The fingerboard is unvarnished ebony, so has no varnish to worry about. As long as you are very careful to not touch any varnish on the neck or body, you can clean the fingerboard with a sanitising wipe. We recommend you fold the wipe into a neat, small pad that won’t flop over to risk touching the varnish, then slide it up and down the fingerboard underneath the strings.
For everyday string care and your health, strings should be wiped thoroughly with your cleaning cloth after playing. We advise that this cloth is washed regularly.
Scientific studies have shown that everything in our skin can end up inside the strings when our fingers are playing on them, facilitated by our natural oils and perspiration. All cleaning products are also able to seep inside the outer windings of the string, therefore string manufacturers advise against ever using cleaning products on your strings. This includes alcohol products. They may seem safe but tests performed with dyed cleaning alcohol proved that it can travel inside through two layers of metal winding and into the inner core.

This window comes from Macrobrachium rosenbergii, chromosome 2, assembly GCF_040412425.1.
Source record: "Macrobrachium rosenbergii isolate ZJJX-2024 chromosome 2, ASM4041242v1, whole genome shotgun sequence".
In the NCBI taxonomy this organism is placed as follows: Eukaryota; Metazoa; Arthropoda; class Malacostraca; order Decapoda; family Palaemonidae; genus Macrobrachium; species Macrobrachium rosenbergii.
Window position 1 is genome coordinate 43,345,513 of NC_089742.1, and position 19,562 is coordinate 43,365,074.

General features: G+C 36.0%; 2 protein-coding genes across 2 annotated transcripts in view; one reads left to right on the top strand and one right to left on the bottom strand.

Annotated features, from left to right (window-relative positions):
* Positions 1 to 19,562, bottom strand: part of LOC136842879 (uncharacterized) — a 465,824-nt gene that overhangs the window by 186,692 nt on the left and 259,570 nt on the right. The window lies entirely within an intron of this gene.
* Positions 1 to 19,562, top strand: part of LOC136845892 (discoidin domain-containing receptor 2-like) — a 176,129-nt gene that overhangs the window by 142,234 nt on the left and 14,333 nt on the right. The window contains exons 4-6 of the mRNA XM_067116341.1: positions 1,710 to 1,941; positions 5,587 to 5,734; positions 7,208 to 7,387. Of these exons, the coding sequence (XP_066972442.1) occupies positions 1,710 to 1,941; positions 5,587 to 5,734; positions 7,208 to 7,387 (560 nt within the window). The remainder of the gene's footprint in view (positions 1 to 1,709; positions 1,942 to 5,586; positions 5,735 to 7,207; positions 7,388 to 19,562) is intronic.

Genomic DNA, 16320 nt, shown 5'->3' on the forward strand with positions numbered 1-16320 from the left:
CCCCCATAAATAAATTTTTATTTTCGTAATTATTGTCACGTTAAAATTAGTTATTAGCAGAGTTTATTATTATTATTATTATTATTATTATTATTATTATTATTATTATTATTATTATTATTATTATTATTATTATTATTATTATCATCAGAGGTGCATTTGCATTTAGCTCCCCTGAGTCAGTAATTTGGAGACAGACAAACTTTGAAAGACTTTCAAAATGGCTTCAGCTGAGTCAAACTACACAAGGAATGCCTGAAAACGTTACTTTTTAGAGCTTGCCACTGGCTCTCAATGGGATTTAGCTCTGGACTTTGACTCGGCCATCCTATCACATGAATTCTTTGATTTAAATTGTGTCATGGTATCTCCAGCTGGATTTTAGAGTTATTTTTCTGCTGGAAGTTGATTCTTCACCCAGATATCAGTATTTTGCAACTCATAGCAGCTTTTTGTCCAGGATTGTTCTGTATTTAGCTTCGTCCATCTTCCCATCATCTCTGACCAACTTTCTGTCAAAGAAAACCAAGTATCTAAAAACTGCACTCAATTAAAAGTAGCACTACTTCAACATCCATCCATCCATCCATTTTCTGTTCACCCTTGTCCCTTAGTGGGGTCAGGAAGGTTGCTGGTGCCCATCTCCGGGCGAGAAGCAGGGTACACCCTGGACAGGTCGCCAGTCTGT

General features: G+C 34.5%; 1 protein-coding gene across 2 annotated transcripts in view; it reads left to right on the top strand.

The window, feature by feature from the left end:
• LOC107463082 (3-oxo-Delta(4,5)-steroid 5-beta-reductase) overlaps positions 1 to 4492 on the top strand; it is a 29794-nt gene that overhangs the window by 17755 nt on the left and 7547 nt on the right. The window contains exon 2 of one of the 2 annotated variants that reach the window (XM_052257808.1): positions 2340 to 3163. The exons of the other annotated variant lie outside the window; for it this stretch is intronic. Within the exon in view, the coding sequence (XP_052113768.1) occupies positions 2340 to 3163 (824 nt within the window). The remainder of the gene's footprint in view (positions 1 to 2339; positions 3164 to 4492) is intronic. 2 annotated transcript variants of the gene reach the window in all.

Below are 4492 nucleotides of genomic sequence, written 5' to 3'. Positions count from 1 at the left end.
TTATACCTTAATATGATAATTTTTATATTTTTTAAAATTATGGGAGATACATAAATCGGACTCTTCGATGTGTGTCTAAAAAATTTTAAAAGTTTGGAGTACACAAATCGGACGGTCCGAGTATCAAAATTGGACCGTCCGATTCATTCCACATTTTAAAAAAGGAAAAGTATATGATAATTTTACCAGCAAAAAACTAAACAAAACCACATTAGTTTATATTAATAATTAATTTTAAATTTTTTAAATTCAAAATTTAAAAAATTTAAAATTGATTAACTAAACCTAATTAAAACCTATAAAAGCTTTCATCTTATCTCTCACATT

All foreign matter that permeates the strings will cause the interior to stiffen and affects the sound over time. Dirty strings deteriorate more quickly, costing you sound quality and more frequent expensive replacement. This foreign matter comes both from your skin, and from excess rosin - remember, rosin melts when it’s heated, and friction from the bow creates heat.
In times of sickness, of course, it may be wise to use an isopropyl alcohol wipe on the strings and risk more frequent replacement. The “lesser of two evils” would be string damage compared with the spread of disease. Better to have to buy new strings than risk spreading or catching a nasty illness that sidelines you.
Wipe down the stick and frog of your bow every time you play (sickness aside, this is always a good habit to get into!) Put your cleaning cloths in the washing machine regularly If you or others nearby are sick, wash your cloth even more frequently.
If disease is prevalent, use Old Wood Italian Cream AG+, which is certified as microbial, on the stick and frog. Make sure you don’t get the polish on your bow hair.
In times of widespread sickness, it could be wise to wipe your case over as often as you feel the need. If it’s a true hard case, you can use a gentle antibacterial spray, then wipe off. Many cases will happily handle a sponge with warm, soapy water. Some cases may also be safe to clean with isopropyl alcohol wipes.
We recommend that you vacuum your case out regularly, which also helps prevent bow bugs. Use your common sense in choosing which method is most suitable, based on the material and surface of your case.
We hope you find these cleaning and protection tips helpful. If you need some more cleaning tips or some personalised advice, the Simply for Strings team is always here any time to help you maintain your instrument. Contact us today!